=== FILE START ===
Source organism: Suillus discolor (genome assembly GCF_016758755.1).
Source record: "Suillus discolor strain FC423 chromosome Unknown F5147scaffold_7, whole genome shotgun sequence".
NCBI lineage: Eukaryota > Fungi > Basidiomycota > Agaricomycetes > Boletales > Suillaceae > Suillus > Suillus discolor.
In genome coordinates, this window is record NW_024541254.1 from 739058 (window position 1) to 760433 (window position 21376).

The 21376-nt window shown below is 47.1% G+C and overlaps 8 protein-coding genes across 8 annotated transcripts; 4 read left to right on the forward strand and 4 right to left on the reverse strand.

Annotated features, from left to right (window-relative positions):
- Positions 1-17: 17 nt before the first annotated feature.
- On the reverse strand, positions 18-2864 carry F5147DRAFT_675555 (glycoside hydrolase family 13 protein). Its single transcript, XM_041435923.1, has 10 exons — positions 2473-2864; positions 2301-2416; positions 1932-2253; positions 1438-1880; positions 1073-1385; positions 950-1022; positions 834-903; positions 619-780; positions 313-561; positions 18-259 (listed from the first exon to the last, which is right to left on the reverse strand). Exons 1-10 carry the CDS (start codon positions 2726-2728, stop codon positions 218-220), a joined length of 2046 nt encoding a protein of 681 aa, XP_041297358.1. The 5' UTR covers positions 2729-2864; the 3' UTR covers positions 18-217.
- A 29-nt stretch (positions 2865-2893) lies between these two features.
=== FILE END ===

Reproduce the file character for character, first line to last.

Source organism: Suillus discolor (genome assembly GCF_016758755.1).
Source record: "Suillus discolor strain FC423 chromosome Unknown F5147scaffold_7, whole genome shotgun sequence".
NCBI lineage: Eukaryota > Fungi > Basidiomycota > Agaricomycetes > Boletales > Suillaceae > Suillus > Suillus discolor.
In genome coordinates, this window is record NW_024541254.1 from 739058 (window position 1) to 760433 (window position 21376).

The 21376-nt window shown below is 47.1% G+C and overlaps 8 protein-coding genes across 8 annotated transcripts; 4 read left to right on the forward strand and 4 right to left on the reverse strand.

Annotated features, from left to right (window-relative positions):
- Positions 1-17: 17 nt before the first annotated feature.
- On the reverse strand, positions 18-2864 carry F5147DRAFT_675555 (glycoside hydrolase family 13 protein). Its single transcript, XM_041435923.1, has 10 exons — positions 2473-2864; positions 2301-2416; positions 1932-2253; positions 1438-1880; positions 1073-1385; positions 950-1022; positions 834-903; positions 619-780; positions 313-561; positions 18-259 (listed from the first exon to the last, which is right to left on the reverse strand). Exons 1-10 carry the CDS (start codon positions 2726-2728, stop codon positions 218-220), a joined length of 2046 nt encoding a protein of 681 aa, XP_041297358.1. The 5' UTR covers positions 2729-2864; the 3' UTR covers positions 18-217.
- A 29-nt stretch (positions 2865-2893) lies between these two features.